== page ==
We can relax the execution constraints on the producer and consumer by having them communicate via N-character first-in-first-out (FIFO) buffer. As the producer produces characters it inserts them into the buffer. The consumer reads characters from the buffer in the same order as they were produced. The buffer can hold between 0 and N characters. If the buffer holds 0 characters, it’s empty; if it holds N characters, it’s full. The producer should wait if the buffer is full, the consumer should wait if the buffer is empty.

    Using the N-character FIFO buffer relaxes our second overwrite constraint to the requirement that the ith receive must happen before i+Nth send. In other words, the producer can get up to N characters ahead of the consumer.

    FIFO buffers are implemented as an N-element character array with two indices: the read index indicates the next character to be read, the write index indicates the next character to be written. We’ll also need a counter to keep track of the number of characters held by the buffer, but that’s been omitted from this diagram. The indices are incremented modulo N, i.e., the next element to be accessed after the N-1st element is the 0th element, hence the name “circular buffer”.

    Here’s how it works. The producer runs, using the write index to add the first character to the buffer. The producer can produce additional characters, but must wait once the buffer is full.

    The consumer can receive a character anytime the buffer is not empty, using the read index to keep track of the next character to be read. Execution of the producer and consumer can proceed in any order so long as the producer doesn’t write into a full buffer and the consumer doesn’t read from any empty buffer.

    Here’s what the code for the producer and consumer might look like. The array and indices for the circular buffer live in shared memory where they can be accessed by both processes. The SEND routine in the producer uses the write index IN to keep track of where to write the next character. Similarly the RCV routine in the consumer uses the read index OUT to keep track of the next character to be read. After each use, each index is incremented modulo N.

    The problem with this code is that, as currently written, neither of the two precedence constraints is enforced. The consumer can read from an empty buffer and the producer can overwrite entries when the buffer is full.

    We’ll need to modify this code to enforce the constraints and for that we’ll introduce a new programming construct that we’ll use to provide the appropriate inter-process synchronization.

    What we’d like to do is to create a single abstraction that can be used to address all our synchronization needs. In the early 1960’s, the Dutch computer scientist Edsger Dijkstra proposed a new abstract data type called the semaphore, which has an integer value greater than or equal to 0. A programmer can declare a semaphore as shown here, specifying its initial value. The semaphore lives in a memory location shared by all the processes that need to synchronize their operation.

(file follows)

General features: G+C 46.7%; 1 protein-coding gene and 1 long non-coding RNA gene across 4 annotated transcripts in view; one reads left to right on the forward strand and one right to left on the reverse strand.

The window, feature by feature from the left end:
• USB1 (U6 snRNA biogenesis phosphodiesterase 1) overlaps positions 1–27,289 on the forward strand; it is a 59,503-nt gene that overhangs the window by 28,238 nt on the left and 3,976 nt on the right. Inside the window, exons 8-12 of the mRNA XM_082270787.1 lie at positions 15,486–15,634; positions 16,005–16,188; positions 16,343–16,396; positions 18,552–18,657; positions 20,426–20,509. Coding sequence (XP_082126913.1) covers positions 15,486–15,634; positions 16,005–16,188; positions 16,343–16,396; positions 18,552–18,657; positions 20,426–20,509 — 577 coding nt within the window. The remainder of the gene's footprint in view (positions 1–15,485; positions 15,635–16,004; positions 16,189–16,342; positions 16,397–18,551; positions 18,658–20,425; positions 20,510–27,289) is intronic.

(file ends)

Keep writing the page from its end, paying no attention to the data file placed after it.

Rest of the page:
The semaphore is accessed with two operations: WAIT and SIGNAL. The WAIT operation will wait until the specified semaphore has a value greater than 0, then it will decrement the semaphore value and return to the calling program. If the semaphore value is 0 when WAIT is called, conceptually execution is suspended until the semaphore value is non-zero. In a simple (inefficient) implementation, the WAIT routine loops, periodically testing the value of the semaphore, proceeding when its value is non-zero.

    The SIGNAL operation increments the value of the specified semaphore. If there any processes WAITing on that semaphore, exactly one of them may now proceed. We’ll have to be careful with the implementation of SIGNAL and WAIT to ensure the “exactly one” constraint is satisfied, i.e., that two processes both WAITing on the same semaphore won’t both think they can decrement it and proceed after a SIGNAL.

    A semaphore initialized with the value K guarantees that the ith call to SIGNAL will precede (i+K)th call to WAIT. In a moment, we’ll see some concrete examples that will make this clear. Note that in 6.004, we’re ruling out semaphores with negative values.

    In the literature, you may see P(s) used in place of WAIT(s) and V(s) used in place of SIGNAL(s). These operation names are derived from the Dutch words for “test” and “increase”.

    Let’s see how to use semaphores to implement precedence constraints.

    Here are two processes, each running a program with 5 statements. Execution proceeds sequentially within each process, so A1 executes before A2, and so on. But there are no constraints on the order of execution between the processes, so statement B1 in Process B might be executed before or after any of the statements in Process A. Even if A and B are running in a timeshared environment on a single physical processor, execution may switch at any time between processes A and B.

    Suppose we wish to impose the constraint that the execution of statement A2 completes before execution of statement B4 begins. The red arrow shows the constraint we want.

    Here’s the recipe for implementing this sort of simple precedence constraint using semaphores.

    First, declare a semaphore (called “s” in this example) and initialize its value to 0.

    Place a call to signal(s) at the start of the arrow. In this example, signal(s) is placed after the statement A2 in process A.

    Then place a call to wait(s) at the end of the arrow. In this example, wait(s) is placed before the statement B4 in process B.

    With these modifications, process A executes as before, with the signal to semaphore s happening after statement A2 is executed.